How do we define ROI in the social marketing space around us? It is difficult, but it all begins from the same place and that is understanding who and what your consumers need from your social interaction with them. Then we must build and plan our social marketing strategies so that real activation takes place and we can measure the results of that interaction in this social media space. If we do those two things the road to higher returns on investment will become more clear. It is about delivering on our customers needs and expectations that truly shows us the return we want from our social marketing dollars spent.
Social Marketing 2015: The Key to ROI Will Come from Within
Answers to measuring social success will come from internal metrics, rather than external
Oct 17, 2014
Nearly nine in 10 US marketers are using social media marketing. It is clear they consider it a necessity for doing business. But there is still a sense of unease about what works and doesn’t work as well as how best to manage the effort, according to a new eMarketer report, “Social Marketing Update: Eight Trends to Help Prepare for 2015.”
For as long as social media marketing has been around, marketers have struggled with how to determine return on investment (ROI). Despite a multitude of available metrics, the question still tops the list of challenges marketers face with social media.
In a June 2014 study of marketers’ usage and attitudes toward digital marketing conducted by Gigaom and Extole, more marketers said they would increase spending on social media marketing than on any other type of marketing. At the same time, 52% said it was difficult to prove ROI. That led the researchers to conclude that “marketers may be buying on faith with social.”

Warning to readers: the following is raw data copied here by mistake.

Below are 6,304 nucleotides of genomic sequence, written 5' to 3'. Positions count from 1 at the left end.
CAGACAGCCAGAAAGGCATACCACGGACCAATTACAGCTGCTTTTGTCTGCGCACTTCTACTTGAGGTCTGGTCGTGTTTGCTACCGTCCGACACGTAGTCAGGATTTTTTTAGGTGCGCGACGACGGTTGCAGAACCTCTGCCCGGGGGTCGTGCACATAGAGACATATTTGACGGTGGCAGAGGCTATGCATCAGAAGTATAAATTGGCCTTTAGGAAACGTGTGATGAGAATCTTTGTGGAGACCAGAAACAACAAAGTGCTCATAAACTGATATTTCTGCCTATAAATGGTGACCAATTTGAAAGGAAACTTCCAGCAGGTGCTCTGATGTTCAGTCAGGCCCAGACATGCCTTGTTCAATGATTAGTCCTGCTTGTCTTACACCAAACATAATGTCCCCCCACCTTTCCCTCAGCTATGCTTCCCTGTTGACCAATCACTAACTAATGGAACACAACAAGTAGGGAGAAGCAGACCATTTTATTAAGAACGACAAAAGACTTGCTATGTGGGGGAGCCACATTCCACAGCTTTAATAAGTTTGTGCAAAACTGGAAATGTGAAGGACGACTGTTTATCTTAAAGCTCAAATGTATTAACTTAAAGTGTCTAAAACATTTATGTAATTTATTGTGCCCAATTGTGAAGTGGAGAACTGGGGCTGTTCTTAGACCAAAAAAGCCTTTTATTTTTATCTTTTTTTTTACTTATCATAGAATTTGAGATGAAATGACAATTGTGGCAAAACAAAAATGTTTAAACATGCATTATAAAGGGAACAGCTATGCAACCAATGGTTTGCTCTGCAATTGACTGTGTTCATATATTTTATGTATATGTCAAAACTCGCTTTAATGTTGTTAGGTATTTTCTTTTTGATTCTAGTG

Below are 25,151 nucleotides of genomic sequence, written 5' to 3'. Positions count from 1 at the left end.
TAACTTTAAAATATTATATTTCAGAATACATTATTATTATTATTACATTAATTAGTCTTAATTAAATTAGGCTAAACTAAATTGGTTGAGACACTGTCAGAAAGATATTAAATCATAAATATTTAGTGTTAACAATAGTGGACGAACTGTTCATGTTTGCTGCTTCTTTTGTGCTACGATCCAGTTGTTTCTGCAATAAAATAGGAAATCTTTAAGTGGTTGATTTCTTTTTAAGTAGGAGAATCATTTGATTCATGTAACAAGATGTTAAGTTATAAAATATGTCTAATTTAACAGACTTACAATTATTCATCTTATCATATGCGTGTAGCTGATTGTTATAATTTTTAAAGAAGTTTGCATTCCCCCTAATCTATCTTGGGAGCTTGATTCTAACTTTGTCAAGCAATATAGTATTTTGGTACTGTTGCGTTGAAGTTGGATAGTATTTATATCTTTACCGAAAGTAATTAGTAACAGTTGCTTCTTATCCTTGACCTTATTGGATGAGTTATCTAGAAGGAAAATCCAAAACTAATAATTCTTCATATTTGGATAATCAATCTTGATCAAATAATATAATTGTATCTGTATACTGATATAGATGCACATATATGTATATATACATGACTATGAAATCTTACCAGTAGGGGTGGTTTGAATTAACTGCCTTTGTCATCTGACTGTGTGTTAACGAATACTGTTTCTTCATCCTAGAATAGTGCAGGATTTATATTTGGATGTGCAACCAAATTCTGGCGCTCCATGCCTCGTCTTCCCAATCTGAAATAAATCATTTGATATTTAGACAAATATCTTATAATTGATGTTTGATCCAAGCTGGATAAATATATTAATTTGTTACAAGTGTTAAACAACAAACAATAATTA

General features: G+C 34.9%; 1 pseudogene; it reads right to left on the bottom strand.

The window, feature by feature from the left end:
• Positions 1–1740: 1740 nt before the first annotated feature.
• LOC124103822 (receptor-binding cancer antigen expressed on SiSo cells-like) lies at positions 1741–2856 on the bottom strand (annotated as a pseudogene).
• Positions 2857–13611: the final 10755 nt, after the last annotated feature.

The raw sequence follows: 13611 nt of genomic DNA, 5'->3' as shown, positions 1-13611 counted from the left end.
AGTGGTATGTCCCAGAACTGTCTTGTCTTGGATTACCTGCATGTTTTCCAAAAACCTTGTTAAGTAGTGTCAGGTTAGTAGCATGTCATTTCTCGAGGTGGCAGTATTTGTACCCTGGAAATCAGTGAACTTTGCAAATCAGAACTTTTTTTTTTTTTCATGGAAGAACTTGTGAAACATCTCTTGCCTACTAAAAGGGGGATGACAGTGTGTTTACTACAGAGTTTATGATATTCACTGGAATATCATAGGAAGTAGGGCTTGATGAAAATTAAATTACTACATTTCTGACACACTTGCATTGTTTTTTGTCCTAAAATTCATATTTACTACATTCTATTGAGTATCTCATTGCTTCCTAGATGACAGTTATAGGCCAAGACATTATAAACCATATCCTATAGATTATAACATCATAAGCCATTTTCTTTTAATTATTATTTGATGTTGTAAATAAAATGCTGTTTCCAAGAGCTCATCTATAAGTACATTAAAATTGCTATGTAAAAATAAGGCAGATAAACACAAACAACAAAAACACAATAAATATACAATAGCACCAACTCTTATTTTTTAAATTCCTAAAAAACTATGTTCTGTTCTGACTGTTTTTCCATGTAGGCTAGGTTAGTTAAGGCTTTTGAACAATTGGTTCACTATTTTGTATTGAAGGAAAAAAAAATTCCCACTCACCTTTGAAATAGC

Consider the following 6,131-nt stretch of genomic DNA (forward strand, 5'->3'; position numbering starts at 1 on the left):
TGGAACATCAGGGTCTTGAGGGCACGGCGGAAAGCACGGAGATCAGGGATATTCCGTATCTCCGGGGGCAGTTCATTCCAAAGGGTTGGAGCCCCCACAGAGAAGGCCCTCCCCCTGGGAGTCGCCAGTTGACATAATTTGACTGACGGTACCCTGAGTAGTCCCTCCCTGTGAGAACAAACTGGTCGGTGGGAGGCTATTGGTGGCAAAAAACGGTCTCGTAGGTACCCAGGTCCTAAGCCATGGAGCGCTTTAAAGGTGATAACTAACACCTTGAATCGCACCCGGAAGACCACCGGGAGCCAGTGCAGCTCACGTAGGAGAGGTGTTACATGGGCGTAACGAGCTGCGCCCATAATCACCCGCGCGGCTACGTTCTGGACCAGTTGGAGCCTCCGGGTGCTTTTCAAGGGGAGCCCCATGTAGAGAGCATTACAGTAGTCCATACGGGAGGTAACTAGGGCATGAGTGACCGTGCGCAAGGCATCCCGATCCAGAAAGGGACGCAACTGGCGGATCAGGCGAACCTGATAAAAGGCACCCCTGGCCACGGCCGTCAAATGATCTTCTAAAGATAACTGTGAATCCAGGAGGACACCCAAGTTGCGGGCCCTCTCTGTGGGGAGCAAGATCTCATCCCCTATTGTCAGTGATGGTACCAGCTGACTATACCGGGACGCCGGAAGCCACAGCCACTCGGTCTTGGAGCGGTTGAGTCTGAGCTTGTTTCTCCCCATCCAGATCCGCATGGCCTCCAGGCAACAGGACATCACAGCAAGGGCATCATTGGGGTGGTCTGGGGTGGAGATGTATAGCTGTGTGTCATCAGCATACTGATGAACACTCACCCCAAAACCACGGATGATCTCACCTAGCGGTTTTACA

That is a dangerous position to be in as social platforms proliferate and the avenues for reaching consumers grow exponentially.
The solution to the problem is to focus on internal metrics and measures of success, rather than external metrics.
Here’s what industry execs who spoke with eMarketer had to say about measuring social ROI:
Raise the sophistication level. “The stats that are available in social platform analytics tools are great, and they’re really useful for optimizing campaigns, but that’s a long way from demonstrating business value. We as an industry have to be more sophisticated in the way that we understand our clients’ business objectives, apply them to the social space and develop metrics that tell something useful.”—Marshall Manson, Ogilvy & Mather
Learn how to value an earned impression. “There are media-mix models that say a paid impression is worth ‘x’ and [that marketers should] move the needle this way. What about an earned impression? There’s a huge gaping hole in the industry in that the media-mix measurement companies have not advanced nearly enough in incorporating earned media into their models. If you don’t value earned impressions, guess what? It’s going to incentivize an overweighting in paid media.”—Bryan Wiener, 360i
Get input from multiple stakeholders. “It requires a lot of collaboration with your clients and their research departments, their analytics departments and their sales teams to determine what certain behaviors and activities are worth. If you’re an automotive brand, what is a test drive worth? Or what is it worth when someone visits your website and finds the phone number to a dealership? I think we’re finally starting to see these attribution models mature.”—Joe McCaffrey, Huge
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